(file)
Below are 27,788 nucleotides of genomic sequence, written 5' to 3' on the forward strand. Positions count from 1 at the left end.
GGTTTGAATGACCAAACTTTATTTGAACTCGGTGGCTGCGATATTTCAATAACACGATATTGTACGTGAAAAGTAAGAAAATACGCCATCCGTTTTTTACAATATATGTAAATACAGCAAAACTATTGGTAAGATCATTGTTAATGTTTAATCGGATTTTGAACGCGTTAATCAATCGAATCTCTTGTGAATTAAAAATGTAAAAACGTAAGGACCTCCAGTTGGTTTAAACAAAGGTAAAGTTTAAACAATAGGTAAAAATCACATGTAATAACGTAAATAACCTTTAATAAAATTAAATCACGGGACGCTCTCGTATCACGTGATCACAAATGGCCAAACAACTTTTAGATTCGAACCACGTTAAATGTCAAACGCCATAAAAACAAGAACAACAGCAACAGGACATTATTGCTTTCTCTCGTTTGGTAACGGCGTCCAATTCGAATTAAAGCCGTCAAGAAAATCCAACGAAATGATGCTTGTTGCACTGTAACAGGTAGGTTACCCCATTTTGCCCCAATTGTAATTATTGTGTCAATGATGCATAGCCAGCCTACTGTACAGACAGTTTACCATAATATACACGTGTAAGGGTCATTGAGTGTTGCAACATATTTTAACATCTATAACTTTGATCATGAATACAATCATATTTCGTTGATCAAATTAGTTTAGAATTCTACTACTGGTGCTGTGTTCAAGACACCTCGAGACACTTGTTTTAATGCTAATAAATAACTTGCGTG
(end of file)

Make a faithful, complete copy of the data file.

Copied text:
Below are 27,788 nucleotides of genomic sequence, written 5' to 3' on the forward strand. Positions count from 1 at the left end.
GGTTTGAATGACCAAACTTTATTTGAACTCGGTGGCTGCGATATTTCAATAACACGATATTGTACGTGAAAAGTAAGAAAATACGCCATCCGTTTTTTACAATATATGTAAATACAGCAAAACTATTGGTAAGATCATTGTTAATGTTTAATCGGATTTTGAACGCGTTAATCAATCGAATCTCTTGTGAATTAAAAATGTAAAAACGTAAGGACCTCCAGTTGGTTTAAACAAAGGTAAAGTTTAAACAATAGGTAAAAATCACATGTAATAACGTAAATAACCTTTAATAAAATTAAATCACGGGACGCTCTCGTATCACGTGATCACAAATGGCCAAACAACTTTTAGATTCGAACCACGTTAAATGTCAAACGCCATAAAAACAAGAACAACAGCAACAGGACATTATTGCTTTCTCTCGTTTGGTAACGGCGTCCAATTCGAATTAAAGCCGTCAAGAAAATCCAACGAAATGATGCTTGTTGCACTGTAACAGGTAGGTTACCCCATTTTGCCCCAATTGTAATTATTGTGTCAATGATGCATAGCCAGCCTACTGTACAGACAGTTTACCATAATATACACGTGTAAGGGTCATTGAGTGTTGCAACATATTTTAACATCTATAACTTTGATCATGAATACAATCATATTTCGTTGATCAAATTAGTTTAGAATTCTACTACTGGTGCTGTGTTCAAGACACCTCGAGACACTTGTTTTAATGCTAATAAATAACTTGCGTG